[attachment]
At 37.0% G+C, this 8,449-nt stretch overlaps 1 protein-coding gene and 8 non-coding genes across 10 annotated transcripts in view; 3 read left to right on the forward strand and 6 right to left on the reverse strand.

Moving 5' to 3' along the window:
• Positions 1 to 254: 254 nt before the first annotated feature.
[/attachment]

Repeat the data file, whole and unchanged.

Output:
At 37.0% G+C, this 8,449-nt stretch overlaps 1 protein-coding gene and 8 non-coding genes across 10 annotated transcripts in view; 3 read left to right on the forward strand and 6 right to left on the reverse strand.

Moving 5' to 3' along the window:
• Positions 1 to 254: 254 nt before the first annotated feature.